Cause Of Death Determined For Family Found Dead With Dog At National Park

By Jason Hall

October 22, 2021

Trails to Taft Point, Yosemite National park
Photo: Getty Images

A cause of death has been determined for a family who -- along with their dog -- were found dead near Yosemite National Park in August.

Jonathan Gerrish, Ellie Chung, their 1-year-old daughter Miju, all died from "heat-related issues," Mariposa County Sheriff Jeremy Briese announced Thursday (October 21) via the Huffington Post.

Briese said temperatures on the trail were up to 107 and 109 degrees on the day of the family's final hike and the family had one 85-ounce water container -- which was found empty -- on them at the time.

The cause of death of the family's dog, Oski, is still undetermined based on remains, however, Briese said its possible the canine experienced hyperthermia and dehydration.

Last month, federal forest officials confirmed trails and campgrounds in a remote area near Yosemite National Park were closed due to "unknown hazards" spotted in the area where the family was located by a team of rescue workers on the Savage Lundy Trail in the area of the Sierra National Forest near the south fork of Merced River on August 17, CNN reported.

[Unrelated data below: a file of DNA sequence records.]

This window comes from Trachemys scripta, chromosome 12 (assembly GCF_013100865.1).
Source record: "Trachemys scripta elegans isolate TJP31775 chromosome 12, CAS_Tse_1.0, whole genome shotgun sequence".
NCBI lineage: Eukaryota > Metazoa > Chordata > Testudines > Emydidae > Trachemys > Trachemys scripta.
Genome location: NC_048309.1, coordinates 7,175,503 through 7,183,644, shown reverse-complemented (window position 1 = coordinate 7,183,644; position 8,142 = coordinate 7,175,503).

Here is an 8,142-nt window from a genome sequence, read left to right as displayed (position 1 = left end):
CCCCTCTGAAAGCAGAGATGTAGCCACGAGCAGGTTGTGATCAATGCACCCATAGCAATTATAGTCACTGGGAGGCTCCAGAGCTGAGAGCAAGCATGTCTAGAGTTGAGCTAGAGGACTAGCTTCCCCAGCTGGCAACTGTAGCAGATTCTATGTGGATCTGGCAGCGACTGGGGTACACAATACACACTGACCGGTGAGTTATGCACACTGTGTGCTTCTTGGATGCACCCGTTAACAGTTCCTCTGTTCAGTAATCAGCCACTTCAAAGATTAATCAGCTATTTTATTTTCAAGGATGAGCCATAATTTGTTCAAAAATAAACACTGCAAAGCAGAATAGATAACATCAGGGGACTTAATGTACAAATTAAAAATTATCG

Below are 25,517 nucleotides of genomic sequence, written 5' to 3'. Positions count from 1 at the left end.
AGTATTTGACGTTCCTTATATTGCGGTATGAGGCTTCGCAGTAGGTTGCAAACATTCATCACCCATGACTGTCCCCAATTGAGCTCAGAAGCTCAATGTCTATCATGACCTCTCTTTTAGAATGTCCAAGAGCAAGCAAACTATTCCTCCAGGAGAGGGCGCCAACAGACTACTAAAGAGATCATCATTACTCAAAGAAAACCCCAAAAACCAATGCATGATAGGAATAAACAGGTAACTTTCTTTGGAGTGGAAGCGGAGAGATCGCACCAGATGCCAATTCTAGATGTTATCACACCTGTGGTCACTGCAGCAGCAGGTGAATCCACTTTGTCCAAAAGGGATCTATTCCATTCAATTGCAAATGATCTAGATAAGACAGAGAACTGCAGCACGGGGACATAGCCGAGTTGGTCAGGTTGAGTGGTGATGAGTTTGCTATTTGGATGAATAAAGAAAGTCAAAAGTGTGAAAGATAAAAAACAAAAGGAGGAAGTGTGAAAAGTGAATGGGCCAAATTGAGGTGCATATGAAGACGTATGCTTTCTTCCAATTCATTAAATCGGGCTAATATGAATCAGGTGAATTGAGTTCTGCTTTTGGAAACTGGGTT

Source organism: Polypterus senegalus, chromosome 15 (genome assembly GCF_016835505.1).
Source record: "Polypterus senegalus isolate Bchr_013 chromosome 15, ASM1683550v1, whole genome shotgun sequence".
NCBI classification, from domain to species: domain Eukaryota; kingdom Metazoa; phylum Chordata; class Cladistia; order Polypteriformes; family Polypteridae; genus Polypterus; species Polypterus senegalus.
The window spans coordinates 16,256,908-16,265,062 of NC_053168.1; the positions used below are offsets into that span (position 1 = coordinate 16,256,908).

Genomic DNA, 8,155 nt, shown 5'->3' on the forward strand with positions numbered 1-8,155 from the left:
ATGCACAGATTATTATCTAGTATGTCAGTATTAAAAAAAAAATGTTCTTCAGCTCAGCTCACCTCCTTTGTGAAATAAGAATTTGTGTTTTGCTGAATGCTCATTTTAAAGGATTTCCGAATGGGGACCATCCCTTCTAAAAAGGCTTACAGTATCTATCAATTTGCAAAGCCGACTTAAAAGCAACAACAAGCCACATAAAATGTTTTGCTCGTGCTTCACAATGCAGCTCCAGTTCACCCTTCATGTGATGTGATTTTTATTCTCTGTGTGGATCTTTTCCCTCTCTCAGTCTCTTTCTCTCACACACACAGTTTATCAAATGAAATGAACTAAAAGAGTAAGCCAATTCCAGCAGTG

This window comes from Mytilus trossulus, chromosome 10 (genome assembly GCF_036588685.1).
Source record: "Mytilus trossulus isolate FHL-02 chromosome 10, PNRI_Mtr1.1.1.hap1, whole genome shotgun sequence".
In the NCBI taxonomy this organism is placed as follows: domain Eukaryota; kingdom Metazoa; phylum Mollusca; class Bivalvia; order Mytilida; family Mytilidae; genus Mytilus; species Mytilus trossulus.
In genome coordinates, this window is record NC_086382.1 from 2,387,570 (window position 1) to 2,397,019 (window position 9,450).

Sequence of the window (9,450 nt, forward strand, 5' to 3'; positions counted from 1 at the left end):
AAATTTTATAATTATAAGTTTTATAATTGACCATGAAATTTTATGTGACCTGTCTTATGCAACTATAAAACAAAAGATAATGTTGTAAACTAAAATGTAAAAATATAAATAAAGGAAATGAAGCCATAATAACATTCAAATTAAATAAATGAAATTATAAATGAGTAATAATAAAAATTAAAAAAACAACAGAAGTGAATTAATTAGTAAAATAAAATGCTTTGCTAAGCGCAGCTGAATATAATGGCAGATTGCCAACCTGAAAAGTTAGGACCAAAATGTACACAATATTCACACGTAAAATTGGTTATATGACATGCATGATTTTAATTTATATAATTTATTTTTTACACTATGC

Sierra National Forest officials confirmed the park decided to close the area where the family was located as a precaution after "unknown hazards found in and around the Savage Lundy Trail" were observed.

"Designated recreation sites, roads, and trails in proximity and/or leading to this location will be off limits to public," Sierra National Forest said in a statement shared on its website on Saturday (August 28).

The park confirmed the closures were in effect until September 26.

The U.S. Forest Service has also temporarily closed all California national forests since the announcement was made due to numerous wildfires throughout the state.

Investigators had previously ruled out gunshots, any other type of weapon or chemical hazards along the Savage Lundy Trail as potential causes of death, but hadn't not ruled out possible toxins in the areas near the trail prior to determining a cause of death.

The park has had signs warning of a toxic algae blooming in the area along south fork of the Merced River -- which was nearby where the family was located -- erected since mid-July.

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